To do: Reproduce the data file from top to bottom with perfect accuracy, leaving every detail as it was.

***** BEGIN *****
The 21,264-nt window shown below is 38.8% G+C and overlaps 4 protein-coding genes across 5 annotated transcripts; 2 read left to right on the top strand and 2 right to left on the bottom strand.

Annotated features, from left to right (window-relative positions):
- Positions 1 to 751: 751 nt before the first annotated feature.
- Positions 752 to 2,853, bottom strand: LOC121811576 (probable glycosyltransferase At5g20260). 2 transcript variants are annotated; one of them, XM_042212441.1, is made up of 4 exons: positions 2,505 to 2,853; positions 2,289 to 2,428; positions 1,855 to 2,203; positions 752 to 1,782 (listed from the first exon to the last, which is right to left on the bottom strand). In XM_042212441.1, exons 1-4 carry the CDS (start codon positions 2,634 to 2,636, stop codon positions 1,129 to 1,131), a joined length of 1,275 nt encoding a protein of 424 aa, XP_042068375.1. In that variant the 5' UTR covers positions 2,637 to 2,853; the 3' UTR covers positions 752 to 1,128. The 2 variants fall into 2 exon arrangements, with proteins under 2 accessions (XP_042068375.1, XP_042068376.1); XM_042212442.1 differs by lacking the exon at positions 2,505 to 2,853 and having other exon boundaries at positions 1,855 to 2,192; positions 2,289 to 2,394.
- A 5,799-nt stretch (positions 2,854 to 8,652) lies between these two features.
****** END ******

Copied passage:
The 21,264-nt window shown below is 38.8% G+C and overlaps 4 protein-coding genes across 5 annotated transcripts; 2 read left to right on the top strand and 2 right to left on the bottom strand.

Annotated features, from left to right (window-relative positions):
- Positions 1 to 751: 751 nt before the first annotated feature.
- Positions 752 to 2,853, bottom strand: LOC121811576 (probable glycosyltransferase At5g20260). 2 transcript variants are annotated; one of them, XM_042212441.1, is made up of 4 exons: positions 2,505 to 2,853; positions 2,289 to 2,428; positions 1,855 to 2,203; positions 752 to 1,782 (listed from the first exon to the last, which is right to left on the bottom strand). In XM_042212441.1, exons 1-4 carry the CDS (start codon positions 2,634 to 2,636, stop codon positions 1,129 to 1,131), a joined length of 1,275 nt encoding a protein of 424 aa, XP_042068375.1. In that variant the 5' UTR covers positions 2,637 to 2,853; the 3' UTR covers positions 752 to 1,128. The 2 variants fall into 2 exon arrangements, with proteins under 2 accessions (XP_042068375.1, XP_042068376.1); XM_042212442.1 differs by lacking the exon at positions 2,505 to 2,853 and having other exon boundaries at positions 1,855 to 2,192; positions 2,289 to 2,394.
- A 5,799-nt stretch (positions 2,854 to 8,652) lies between these two features.